08 Nov

#### Ensuring Stability in Roco's Electrical/Code Interface

Last week, I identified that the source of many problems for the composite component interface was the manual serilization of the Blockly workspace. In an effor to rectify this, I spent this week designing and implementing a JSON framework to handle the serialization and deserialization for us.

An outline of the framwork is given below:

out {
name: "supercomponent_name"
blocks: [
name: "subcomponent_name",
inputs: [
{
inherited: false,
name: "input_name",
source_name: "output_name",
source_comp: "output_component_name"
},
{
inherited: true,
name: "input_name",
source_name: "chosen_name",
source_comp: "subcomponent_name"
}
]
]
output: [
{
name: "output_name",
source_name: "source_output_name",
source_comp: "source_comp_name"
}
]
}

In order to create a builder file, the composite component interface needs to keep track of a few key things: the subcomponents used, the connections between each of the subcomponents, the interfaces the component will inherit from the subcomponent, and all of their names. Once this information is compiled, it is placed into a JSON file following the framework given above, and sent to the back end, where a builder file is created and the component is added to the library. A successfully created builder file for Jack's Andruino project built using RoCo is shown below: The above builder file is functionally identical to the one Jack wrote by hand.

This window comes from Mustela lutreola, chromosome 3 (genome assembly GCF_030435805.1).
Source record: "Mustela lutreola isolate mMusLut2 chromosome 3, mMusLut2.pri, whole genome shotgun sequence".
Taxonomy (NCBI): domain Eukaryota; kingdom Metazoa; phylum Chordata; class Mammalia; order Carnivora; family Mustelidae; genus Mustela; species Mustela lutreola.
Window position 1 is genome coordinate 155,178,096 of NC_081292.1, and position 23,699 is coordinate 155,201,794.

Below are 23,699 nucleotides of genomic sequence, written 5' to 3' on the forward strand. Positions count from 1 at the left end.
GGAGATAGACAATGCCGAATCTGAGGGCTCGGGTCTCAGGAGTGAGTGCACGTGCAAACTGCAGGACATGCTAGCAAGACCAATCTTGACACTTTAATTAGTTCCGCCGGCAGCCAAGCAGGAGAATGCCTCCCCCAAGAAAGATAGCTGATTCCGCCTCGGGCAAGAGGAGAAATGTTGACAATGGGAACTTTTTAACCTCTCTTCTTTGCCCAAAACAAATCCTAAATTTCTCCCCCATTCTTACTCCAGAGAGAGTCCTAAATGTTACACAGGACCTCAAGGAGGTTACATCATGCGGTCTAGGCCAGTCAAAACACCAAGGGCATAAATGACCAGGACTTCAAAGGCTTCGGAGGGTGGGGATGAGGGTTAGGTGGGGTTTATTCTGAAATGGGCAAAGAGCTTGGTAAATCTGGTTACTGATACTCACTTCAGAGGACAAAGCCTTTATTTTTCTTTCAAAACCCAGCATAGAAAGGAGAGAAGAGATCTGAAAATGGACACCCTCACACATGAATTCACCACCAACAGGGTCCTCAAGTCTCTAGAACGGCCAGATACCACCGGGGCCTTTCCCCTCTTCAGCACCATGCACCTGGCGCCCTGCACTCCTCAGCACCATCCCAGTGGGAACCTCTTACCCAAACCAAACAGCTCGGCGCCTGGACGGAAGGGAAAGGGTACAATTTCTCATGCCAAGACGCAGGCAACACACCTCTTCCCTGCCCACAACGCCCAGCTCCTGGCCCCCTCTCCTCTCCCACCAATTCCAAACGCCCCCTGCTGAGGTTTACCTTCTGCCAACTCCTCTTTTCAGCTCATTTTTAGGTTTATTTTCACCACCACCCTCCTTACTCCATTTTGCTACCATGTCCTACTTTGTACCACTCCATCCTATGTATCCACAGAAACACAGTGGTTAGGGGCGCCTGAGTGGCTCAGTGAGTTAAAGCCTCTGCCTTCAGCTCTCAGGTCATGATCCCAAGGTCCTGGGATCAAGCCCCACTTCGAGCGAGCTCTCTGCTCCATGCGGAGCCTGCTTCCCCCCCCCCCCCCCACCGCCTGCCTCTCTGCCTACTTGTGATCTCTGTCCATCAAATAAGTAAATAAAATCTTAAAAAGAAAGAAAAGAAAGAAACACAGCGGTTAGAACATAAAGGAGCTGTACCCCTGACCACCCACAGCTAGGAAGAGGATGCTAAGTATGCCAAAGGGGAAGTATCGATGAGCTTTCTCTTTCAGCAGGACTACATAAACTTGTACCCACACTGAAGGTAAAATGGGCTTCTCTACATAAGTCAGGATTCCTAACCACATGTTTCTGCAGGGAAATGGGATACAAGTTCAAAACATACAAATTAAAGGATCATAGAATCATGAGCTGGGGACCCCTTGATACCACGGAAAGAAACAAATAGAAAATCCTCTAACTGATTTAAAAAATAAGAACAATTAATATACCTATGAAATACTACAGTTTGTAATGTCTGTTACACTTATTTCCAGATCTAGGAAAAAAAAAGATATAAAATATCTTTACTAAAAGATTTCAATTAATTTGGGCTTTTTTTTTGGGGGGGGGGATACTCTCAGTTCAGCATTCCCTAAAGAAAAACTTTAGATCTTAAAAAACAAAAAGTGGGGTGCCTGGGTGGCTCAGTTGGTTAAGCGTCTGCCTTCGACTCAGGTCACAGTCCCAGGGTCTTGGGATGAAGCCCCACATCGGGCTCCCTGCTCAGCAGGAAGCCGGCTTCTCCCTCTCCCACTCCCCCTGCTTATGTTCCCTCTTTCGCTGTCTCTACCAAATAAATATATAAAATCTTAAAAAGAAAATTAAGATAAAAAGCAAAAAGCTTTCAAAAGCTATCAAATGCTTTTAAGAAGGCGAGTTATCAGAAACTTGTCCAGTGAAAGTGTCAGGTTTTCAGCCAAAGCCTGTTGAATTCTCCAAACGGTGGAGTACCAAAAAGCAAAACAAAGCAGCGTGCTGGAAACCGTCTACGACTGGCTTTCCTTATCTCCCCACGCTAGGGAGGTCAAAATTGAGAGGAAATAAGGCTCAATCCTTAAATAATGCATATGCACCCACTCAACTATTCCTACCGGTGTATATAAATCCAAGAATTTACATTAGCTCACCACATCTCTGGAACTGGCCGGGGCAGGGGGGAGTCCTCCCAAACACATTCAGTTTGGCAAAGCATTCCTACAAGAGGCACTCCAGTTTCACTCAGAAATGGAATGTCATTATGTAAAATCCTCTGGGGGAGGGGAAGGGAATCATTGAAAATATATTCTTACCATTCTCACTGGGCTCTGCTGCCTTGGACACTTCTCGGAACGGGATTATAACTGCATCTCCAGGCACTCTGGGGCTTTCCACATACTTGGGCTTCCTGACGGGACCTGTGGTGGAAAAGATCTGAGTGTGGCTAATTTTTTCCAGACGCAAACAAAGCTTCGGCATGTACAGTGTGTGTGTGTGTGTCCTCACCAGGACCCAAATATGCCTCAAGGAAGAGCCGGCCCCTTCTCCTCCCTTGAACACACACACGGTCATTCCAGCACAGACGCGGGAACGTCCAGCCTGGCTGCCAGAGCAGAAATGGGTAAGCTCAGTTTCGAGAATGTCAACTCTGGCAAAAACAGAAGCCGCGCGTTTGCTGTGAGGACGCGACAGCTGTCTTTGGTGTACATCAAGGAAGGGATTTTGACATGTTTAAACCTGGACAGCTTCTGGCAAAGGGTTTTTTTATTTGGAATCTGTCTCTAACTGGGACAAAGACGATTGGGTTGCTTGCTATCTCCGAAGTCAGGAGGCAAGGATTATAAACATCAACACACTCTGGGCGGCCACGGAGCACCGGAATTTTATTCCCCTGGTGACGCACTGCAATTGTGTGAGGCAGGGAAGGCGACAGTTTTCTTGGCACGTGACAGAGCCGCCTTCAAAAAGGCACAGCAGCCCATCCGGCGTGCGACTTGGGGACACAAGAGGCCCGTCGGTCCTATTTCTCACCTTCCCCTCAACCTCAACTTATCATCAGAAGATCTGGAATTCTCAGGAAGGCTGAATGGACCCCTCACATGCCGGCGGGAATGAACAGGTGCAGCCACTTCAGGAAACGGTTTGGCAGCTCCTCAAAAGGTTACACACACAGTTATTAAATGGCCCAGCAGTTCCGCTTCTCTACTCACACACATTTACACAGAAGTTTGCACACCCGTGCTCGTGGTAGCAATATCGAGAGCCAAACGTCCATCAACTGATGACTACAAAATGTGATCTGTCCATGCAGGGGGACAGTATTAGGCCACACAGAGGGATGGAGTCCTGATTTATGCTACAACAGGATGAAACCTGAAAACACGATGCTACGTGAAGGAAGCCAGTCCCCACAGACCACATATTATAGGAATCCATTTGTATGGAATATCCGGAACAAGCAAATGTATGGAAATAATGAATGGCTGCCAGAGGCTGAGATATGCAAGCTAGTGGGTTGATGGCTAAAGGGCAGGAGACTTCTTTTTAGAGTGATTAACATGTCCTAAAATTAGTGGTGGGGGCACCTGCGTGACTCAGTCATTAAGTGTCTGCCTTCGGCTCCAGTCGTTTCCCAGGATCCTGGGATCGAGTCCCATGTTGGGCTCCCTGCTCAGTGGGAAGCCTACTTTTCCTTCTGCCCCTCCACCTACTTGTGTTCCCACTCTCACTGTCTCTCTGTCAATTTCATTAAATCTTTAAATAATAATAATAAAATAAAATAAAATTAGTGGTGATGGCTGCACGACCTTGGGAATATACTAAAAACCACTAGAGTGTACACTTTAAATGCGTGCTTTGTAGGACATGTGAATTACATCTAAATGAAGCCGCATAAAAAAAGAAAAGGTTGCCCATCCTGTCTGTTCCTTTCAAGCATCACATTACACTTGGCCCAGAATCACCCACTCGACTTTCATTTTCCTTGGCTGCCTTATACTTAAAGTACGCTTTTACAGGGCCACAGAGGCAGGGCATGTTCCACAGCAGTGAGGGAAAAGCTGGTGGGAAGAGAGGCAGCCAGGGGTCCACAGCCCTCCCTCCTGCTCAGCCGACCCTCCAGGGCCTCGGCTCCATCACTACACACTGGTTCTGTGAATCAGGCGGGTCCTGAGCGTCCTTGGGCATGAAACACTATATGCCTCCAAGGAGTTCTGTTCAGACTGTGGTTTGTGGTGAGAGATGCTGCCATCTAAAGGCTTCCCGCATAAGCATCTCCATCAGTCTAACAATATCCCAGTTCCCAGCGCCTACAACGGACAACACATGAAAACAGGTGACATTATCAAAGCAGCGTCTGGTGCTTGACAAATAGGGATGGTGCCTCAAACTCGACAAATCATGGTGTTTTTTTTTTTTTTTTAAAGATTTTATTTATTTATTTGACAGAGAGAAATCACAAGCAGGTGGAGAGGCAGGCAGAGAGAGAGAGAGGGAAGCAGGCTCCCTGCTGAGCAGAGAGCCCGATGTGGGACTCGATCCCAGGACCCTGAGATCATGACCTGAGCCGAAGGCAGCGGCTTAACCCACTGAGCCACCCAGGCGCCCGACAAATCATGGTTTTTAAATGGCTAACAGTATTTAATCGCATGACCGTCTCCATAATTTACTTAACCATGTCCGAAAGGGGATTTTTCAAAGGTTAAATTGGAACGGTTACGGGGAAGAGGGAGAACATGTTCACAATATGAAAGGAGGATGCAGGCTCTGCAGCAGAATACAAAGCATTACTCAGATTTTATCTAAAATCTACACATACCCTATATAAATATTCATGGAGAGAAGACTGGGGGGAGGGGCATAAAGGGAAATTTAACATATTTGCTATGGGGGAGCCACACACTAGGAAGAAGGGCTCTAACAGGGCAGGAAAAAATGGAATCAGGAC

Having stabilized the composite component interface in RoCo, I believe the Electrical and Code sides have all the required functionality to build the car. In order to actually build it though, various electrical components such as servo motors and LED's need to be migrated from the old library to the new one. My work in the upcoming week will focus on this.